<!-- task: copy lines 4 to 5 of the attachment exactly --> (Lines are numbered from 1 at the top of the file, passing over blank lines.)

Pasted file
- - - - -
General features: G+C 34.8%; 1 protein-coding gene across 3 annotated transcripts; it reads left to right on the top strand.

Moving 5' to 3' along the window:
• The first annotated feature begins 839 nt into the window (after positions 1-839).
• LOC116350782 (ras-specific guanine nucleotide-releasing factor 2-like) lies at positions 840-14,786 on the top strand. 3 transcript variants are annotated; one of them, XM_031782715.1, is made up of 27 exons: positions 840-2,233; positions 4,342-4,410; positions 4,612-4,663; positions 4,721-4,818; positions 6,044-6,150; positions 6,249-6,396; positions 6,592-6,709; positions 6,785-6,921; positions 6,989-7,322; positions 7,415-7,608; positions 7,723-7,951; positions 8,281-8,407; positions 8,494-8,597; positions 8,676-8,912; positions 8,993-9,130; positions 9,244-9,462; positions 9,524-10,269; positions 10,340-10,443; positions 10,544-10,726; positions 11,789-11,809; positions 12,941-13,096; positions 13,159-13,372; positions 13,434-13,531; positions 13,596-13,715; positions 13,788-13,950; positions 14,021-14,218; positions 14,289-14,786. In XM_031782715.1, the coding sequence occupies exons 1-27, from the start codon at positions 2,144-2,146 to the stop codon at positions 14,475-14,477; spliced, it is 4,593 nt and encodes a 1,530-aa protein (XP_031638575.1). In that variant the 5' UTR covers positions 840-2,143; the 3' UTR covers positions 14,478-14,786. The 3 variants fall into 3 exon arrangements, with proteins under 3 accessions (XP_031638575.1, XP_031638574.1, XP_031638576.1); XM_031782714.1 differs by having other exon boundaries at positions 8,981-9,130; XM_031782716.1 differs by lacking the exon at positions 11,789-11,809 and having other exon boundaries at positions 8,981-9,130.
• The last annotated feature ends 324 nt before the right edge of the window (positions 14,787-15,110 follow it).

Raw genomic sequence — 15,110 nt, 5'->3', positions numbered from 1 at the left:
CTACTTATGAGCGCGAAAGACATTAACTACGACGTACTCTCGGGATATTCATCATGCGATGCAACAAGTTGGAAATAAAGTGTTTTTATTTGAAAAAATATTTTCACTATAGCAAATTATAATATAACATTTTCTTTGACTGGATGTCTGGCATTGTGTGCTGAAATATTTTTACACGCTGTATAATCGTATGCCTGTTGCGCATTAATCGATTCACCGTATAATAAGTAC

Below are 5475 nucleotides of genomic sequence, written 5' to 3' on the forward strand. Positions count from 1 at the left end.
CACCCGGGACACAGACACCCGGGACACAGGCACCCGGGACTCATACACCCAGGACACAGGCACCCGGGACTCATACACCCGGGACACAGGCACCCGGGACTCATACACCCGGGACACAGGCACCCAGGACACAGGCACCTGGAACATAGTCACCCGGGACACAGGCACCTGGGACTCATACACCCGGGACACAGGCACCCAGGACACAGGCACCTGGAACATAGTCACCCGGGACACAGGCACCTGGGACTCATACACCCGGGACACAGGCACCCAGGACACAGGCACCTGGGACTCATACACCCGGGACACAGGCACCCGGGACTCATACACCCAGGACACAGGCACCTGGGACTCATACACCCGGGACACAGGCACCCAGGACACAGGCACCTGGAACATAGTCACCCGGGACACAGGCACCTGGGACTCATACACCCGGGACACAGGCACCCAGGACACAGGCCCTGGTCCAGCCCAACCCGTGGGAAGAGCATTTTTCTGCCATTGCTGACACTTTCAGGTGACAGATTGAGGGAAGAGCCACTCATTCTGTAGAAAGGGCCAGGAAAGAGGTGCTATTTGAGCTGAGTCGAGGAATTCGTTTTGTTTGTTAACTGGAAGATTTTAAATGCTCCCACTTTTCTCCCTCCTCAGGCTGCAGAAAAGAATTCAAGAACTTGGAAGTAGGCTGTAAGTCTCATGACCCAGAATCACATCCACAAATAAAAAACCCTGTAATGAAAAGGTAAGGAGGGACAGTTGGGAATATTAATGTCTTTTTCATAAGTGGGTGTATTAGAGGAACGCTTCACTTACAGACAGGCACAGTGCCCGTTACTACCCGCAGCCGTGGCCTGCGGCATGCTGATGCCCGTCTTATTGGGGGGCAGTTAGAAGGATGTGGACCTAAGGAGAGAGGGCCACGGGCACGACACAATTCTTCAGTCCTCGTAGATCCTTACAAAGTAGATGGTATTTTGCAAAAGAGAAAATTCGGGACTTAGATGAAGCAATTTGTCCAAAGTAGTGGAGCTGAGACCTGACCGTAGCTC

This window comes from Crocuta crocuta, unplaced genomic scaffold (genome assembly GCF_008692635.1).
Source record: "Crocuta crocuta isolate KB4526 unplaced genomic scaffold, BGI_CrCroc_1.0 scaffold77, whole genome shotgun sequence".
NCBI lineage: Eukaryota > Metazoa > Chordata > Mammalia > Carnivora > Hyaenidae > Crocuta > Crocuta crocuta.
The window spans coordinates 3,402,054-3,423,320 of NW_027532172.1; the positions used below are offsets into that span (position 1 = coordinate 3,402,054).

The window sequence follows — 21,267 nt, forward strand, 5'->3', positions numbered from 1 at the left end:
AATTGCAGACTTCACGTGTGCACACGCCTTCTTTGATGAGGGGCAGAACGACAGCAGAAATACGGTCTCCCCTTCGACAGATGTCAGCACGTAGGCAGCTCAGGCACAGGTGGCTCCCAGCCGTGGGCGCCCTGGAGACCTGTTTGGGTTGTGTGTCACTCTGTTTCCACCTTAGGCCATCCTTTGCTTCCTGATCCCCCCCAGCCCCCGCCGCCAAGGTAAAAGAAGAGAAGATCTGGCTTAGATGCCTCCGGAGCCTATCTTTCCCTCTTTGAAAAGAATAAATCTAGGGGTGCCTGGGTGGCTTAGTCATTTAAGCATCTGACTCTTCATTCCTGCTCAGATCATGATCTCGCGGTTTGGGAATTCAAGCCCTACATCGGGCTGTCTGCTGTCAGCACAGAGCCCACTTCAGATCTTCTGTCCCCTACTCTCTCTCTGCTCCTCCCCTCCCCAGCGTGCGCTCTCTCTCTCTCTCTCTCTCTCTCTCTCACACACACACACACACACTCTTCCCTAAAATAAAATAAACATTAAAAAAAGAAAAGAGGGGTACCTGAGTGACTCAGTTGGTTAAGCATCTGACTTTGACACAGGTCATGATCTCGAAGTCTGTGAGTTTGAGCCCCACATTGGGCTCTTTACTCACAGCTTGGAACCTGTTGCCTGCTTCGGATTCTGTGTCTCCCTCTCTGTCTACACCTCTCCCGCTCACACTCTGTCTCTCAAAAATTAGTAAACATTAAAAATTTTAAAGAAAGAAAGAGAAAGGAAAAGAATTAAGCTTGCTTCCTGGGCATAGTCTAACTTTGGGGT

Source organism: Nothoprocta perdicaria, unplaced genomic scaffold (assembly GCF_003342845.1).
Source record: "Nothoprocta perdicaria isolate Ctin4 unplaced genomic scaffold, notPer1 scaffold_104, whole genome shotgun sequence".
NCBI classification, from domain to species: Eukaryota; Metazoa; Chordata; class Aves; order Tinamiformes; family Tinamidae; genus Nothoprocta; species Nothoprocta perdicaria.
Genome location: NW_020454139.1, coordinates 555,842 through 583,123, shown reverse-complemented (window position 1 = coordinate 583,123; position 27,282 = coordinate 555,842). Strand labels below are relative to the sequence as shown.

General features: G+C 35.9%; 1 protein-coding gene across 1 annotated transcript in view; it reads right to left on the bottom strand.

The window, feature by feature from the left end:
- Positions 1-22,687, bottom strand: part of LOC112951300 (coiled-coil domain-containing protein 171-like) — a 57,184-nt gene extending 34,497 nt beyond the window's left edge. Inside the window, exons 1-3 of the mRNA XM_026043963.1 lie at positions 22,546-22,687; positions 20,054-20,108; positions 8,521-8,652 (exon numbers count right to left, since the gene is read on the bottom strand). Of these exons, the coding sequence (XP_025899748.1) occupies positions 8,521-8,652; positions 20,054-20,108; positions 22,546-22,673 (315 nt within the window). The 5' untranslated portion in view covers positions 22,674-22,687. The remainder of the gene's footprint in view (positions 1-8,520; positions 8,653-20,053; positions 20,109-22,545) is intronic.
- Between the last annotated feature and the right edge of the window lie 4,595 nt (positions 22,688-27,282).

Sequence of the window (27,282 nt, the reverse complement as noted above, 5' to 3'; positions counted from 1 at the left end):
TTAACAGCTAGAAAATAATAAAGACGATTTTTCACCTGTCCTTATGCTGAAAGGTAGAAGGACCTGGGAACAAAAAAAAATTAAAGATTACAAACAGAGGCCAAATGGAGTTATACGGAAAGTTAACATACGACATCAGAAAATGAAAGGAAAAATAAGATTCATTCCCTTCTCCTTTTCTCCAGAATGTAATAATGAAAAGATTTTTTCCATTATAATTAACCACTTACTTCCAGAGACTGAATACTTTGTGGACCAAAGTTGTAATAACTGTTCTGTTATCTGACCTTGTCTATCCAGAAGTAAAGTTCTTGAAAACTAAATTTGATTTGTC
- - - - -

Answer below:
• LOC116350782 (ras-specific guanine nucleotide-releasing factor 2-like) lies at positions 840-14,786 on the top strand. 3 transcript variants are annotated; one of them, XM_031782715.1, is made up of 27 exons: positions 840-2,233; positions 4,342-4,410; positions 4,612-4,663; positions 4,721-4,818; positions 6,044-6,150; positions 6,249-6,396; positions 6,592-6,709; positions 6,785-6,921; positions 6,989-7,322; positions 7,415-7,608; positions 7,723-7,951; positions 8,281-8,407; positions 8,494-8,597; positions 8,676-8,912; positions 8,993-9,130; positions 9,244-9,462; positions 9,524-10,269; positions 10,340-10,443; positions 10,544-10,726; positions 11,789-11,809; positions 12,941-13,096; positions 13,159-13,372; positions 13,434-13,531; positions 13,596-13,715; positions 13,788-13,950; positions 14,021-14,218; positions 14,289-14,786. In XM_031782715.1, the coding sequence occupies exons 1-27, from the start codon at positions 2,144-2,146 to the stop codon at positions 14,475-14,477; spliced, it is 4,593 nt and encodes a 1,530-aa protein (XP_031638575.1). In that variant the 5' UTR covers positions 840-2,143; the 3' UTR covers positions 14,478-14,786. The 3 variants fall into 3 exon arrangements, with proteins under 3 accessions (XP_031638575.1, XP_031638574.1, XP_031638576.1); XM_031782714.1 differs by having other exon boundaries at positions 8,981-9,130; XM_031782716.1 differs by lacking the exon at positions 11,789-11,809 and having other exon boundaries at positions 8,981-9,130.
• The last annotated feature ends 324 nt before the right edge of the window (positions 14,787-15,110 follow it).